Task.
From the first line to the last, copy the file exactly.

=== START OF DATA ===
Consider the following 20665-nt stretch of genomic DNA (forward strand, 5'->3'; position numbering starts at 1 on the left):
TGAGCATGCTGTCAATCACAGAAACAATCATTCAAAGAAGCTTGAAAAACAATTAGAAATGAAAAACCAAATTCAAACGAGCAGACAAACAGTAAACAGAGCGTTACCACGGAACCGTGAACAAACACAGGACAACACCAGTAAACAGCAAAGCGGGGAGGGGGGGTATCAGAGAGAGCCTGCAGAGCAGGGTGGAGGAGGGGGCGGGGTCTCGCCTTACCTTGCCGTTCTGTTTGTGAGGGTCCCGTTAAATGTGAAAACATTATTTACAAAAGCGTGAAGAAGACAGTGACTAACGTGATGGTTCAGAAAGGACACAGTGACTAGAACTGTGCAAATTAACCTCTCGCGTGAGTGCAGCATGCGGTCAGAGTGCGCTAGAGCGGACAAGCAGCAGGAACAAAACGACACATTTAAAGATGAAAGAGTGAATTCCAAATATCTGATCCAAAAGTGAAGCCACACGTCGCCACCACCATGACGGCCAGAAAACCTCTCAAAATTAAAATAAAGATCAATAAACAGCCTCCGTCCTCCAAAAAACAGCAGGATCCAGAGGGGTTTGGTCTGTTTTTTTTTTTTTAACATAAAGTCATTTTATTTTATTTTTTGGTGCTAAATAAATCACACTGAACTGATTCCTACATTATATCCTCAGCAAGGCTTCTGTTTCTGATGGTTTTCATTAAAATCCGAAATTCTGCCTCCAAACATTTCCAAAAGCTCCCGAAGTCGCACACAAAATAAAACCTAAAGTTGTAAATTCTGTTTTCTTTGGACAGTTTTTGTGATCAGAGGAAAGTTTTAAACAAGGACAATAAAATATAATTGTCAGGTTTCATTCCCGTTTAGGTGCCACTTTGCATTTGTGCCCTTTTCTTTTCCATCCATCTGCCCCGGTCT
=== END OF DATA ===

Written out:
Consider the following 20665-nt stretch of genomic DNA (forward strand, 5'->3'; position numbering starts at 1 on the left):
TGAGCATGCTGTCAATCACAGAAACAATCATTCAAAGAAGCTTGAAAAACAATTAGAAATGAAAAACCAAATTCAAACGAGCAGACAAACAGTAAACAGAGCGTTACCACGGAACCGTGAACAAACACAGGACAACACCAGTAAACAGCAAAGCGGGGAGGGGGGGTATCAGAGAGAGCCTGCAGAGCAGGGTGGAGGAGGGGGCGGGGTCTCGCCTTACCTTGCCGTTCTGTTTGTGAGGGTCCCGTTAAATGTGAAAACATTATTTACAAAAGCGTGAAGAAGACAGTGACTAACGTGATGGTTCAGAAAGGACACAGTGACTAGAACTGTGCAAATTAACCTCTCGCGTGAGTGCAGCATGCGGTCAGAGTGCGCTAGAGCGGACAAGCAGCAGGAACAAAACGACACATTTAAAGATGAAAGAGTGAATTCCAAATATCTGATCCAAAAGTGAAGCCACACGTCGCCACCACCATGACGGCCAGAAAACCTCTCAAAATTAAAATAAAGATCAATAAACAGCCTCCGTCCTCCAAAAAACAGCAGGATCCAGAGGGGTTTGGTCTGTTTTTTTTTTTTTAACATAAAGTCATTTTATTTTATTTTTTGGTGCTAAATAAATCACACTGAACTGATTCCTACATTATATCCTCAGCAAGGCTTCTGTTTCTGATGGTTTTCATTAAAATCCGAAATTCTGCCTCCAAACATTTCCAAAAGCTCCCGAAGTCGCACACAAAATAAAACCTAAAGTTGTAAATTCTGTTTTCTTTGGACAGTTTTTGTGATCAGAGGAAAGTTTTAAACAAGGACAATAAAATATAATTGTCAGGTTTCATTCCCGTTTAGGTGCCACTTTGCATTTGTGCCCTTTTCTTTTCCATCCATCTGCCCCGGTCT